Studying for the TOEFL is a big deal. Really mastering those test skills and language skills takes time and work. There are of course many challenges to passing the TOEFL. One of the biggest reasons students don’t pass the TOEFL is that they never start studying, or they take too long to get started. Many new TOEFL students simply aren’t sure where or how to start.
The good news is that starting to study for the TOEFL doesn’t have to be hard. There are a few simple steps you can take to start your TOEFL studies. And once you get started, it should be easy to continue.
Step 1: Look at actual test materials
This step is so important, but it’s one a lot of students skip. I’ve worked with so many students who come to me for their first TOEFL tutoring session, only to tell me they haven’t looked at the actual exam. A lot of students make the mistake of thinking they can’t see any real exam materials until test day. Luckily, this isn’t true. You’ll have lots of chances to look at real TOEFL questions before you actually take the test.
The official TOEFL website has tons of practice test materials, taken from past exams. Some of the materials on the site, such as the official books, cost a little bit of money. Other materials are completely free and can be viewed and used instantly. The best materials to look at for a quick start to your studies are the well-named TOEFL Quick Prep materials. These include PDFs and audio tracks that are viewable on the site and also downloadable to your computer.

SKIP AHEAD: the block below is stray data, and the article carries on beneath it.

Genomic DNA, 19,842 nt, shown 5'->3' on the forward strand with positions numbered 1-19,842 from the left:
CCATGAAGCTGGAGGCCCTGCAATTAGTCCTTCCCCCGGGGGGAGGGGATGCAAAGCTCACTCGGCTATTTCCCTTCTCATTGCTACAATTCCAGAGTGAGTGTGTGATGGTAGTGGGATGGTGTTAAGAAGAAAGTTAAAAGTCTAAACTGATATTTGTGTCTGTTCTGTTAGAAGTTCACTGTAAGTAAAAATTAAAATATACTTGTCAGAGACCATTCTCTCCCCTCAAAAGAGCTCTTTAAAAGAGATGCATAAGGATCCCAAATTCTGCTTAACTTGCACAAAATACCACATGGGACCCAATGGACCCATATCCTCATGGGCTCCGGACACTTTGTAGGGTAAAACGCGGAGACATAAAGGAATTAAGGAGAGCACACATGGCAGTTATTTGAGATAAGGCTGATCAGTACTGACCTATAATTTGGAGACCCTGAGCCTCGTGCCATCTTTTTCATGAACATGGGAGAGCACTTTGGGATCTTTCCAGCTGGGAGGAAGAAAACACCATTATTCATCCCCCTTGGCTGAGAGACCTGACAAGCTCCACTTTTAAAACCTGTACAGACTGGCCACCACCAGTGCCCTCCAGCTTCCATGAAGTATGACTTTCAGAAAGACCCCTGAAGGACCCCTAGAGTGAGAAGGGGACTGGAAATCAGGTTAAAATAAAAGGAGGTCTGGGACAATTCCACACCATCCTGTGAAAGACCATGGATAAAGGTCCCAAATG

Once you decide to prepare for the TOEFL, look at these materials and practice them right away. Knowing what the test questions look like is the first step as you start your TOEFL study.
Step 2: Make note of your strengths and weaknesses
As you start studying the official TOEFL materials, pay attention to how you’re doing. Notice which kinds of questions are hard, and also which practice tasks are easy. Work to improve in areas where you’re weak. And build on the strengths you have. For instance, you may notice that you have trouble with pronunciation in TOEFL Integrated Speaking, but are really good at note-taking.
Once you make that observation, you’ll know that you should work on your pronunciation. But you can also build on your note-taking strength, using it to plan out your answers really carefully, so that when you do speak, your ideas are fairly clear, even with some pronunciation problems.
Step 3: Find some non-TOEFL materials for extra practice
The TOEFL is designed to test your overall understanding of academic-like English. So you’ll want to find some academic style English practice outside of the usual test prep materials. If you just focus on the test itself, your English skills will be too narrow, and you may not be ready for unexpected content on test day. Websites like TED Talks and Khan Academy can help you practice academic listening. They’re also a good model for academic speech. And reading undergraduate level educational articles on websites like Smithsonian or National Geographic is helpful too.
Once you go through TOEFL specific materials, self-assess your skills, and put together a few good outside materials, you’ll be off to a good start! And you’ll be ready to keep going strong.
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